Professional translators, as with all freelancers, are susceptible to being played for a fool from time to time by unscrupulous clients. This April Fool’s Day, we look at ways in which translators have been played for a fool in the past, to ensure that you can learn from their mistakes and avoid it happening to you in the future.
The ever-lasting job
Some clients just seem to demand more and more for their money. You agree a job and price, but then they throw in a little something extra that they ask you to include free of charge. If you do agree, another little extra is proposed, again without additional payment attached. This is a slippery slope that takes advantage of the translator’s wish to not be seen as difficult and thus jeopardise the payment agreed for the original job.
This technique is one used by clients looking to obtain far more translated text than was originally agreed, at no extra cost.
How to avoid being fooled? Be clear and firm that any additions to the job will be at additional cost.
The huge job
A common way to try and fool translators is to promise a huge job in return for lowered rates. The translator, tempted by the promise and security of the big job, quotes a preferential rate that is far lower than normal. The client then assigns one or two small jobs, with the promise of more to come, but nothing further materialises.
Thus the translator has completed the smaller jobs at a far lower rate than usual and the client has received a professional translation service for a rock-bottom price.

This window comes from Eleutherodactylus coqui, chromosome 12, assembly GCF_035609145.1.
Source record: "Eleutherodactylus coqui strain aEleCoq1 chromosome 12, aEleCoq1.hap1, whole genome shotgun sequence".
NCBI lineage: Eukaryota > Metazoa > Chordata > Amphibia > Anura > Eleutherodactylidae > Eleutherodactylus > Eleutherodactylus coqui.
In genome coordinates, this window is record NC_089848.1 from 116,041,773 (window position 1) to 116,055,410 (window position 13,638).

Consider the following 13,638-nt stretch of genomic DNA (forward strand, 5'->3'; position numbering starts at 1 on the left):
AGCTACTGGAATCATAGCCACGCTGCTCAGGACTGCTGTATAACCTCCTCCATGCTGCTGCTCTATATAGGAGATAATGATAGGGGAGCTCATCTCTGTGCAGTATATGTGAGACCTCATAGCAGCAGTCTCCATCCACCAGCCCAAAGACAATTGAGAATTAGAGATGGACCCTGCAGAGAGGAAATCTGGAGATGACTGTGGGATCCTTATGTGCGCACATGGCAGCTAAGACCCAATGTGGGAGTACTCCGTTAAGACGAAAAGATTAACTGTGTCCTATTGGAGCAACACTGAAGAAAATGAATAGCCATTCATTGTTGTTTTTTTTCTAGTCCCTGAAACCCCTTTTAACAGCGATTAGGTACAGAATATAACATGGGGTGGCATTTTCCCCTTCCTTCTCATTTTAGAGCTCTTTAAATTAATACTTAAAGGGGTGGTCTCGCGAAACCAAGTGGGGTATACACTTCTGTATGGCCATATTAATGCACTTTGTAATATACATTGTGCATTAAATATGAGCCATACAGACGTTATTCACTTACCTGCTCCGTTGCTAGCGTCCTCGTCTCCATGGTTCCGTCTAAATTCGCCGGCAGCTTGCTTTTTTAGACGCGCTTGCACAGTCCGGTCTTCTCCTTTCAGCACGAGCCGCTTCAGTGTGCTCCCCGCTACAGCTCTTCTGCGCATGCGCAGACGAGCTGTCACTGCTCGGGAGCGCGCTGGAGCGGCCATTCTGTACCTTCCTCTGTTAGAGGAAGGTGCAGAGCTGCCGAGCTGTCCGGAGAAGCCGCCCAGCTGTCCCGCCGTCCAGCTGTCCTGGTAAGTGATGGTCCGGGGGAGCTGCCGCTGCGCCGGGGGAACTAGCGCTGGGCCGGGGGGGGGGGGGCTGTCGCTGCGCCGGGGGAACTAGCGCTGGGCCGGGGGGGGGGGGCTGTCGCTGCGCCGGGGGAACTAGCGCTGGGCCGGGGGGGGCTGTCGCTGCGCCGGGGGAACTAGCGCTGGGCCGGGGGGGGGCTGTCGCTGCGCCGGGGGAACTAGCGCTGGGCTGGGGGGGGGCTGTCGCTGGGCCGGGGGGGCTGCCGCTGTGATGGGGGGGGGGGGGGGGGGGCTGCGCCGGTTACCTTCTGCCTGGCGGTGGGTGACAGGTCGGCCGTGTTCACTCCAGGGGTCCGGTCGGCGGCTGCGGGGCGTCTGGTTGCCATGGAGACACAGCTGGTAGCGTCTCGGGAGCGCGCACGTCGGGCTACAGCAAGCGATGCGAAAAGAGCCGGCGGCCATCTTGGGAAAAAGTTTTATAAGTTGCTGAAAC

How to avoid being fooled? Know the value of your time and don’t compromise unless you already know the client well and have a strong professional relationship with them.
The trial job
Many professional translators have been fooled by ‘trial’ jobs over the years. Some clients demand that a trial translation be undertaken before they commit to any paid work. While a paragraph or so may be reasonable to undertake, some trial jobs extend to several pages of text, with the client actually just using numerous translator ‘trials’ in order to have his entire document translated for free.
How to avoid being fooled? Avoid being sucked into lengthy, unpaid trials by setting a limit on how much text you are prepared to translate for free in order to try and win a new job. Having an online portfolio can help in this respect, as potential clients can be referred to copy that you have already translated as a means of circumventing (or at the very least, complementing) the trial.
The job that’s just too good to be true
Sometimes, avoiding being made a fool of comes down to instinct alone. If a translation job sounds too good to be true, it probably is. Clients who offer enormous rates, but aren’t prepared to pay a deposit, should be handled with care – they may just be promising high rates with no intention to pay once the work has been completed.
In fact, unusual payment arrangements of any kind should be avoided unless the client is particularly well-known to the translator. This is an area in which translators need to learn to listen to their instincts and behave accordingly.
Don’t be a fool this April Fool’s Day – know your worth and trust your own judgement!
Have you been taken for a fool at some point in your professional translation career? Please share your experiences via the comments box to help others avoid the same fate.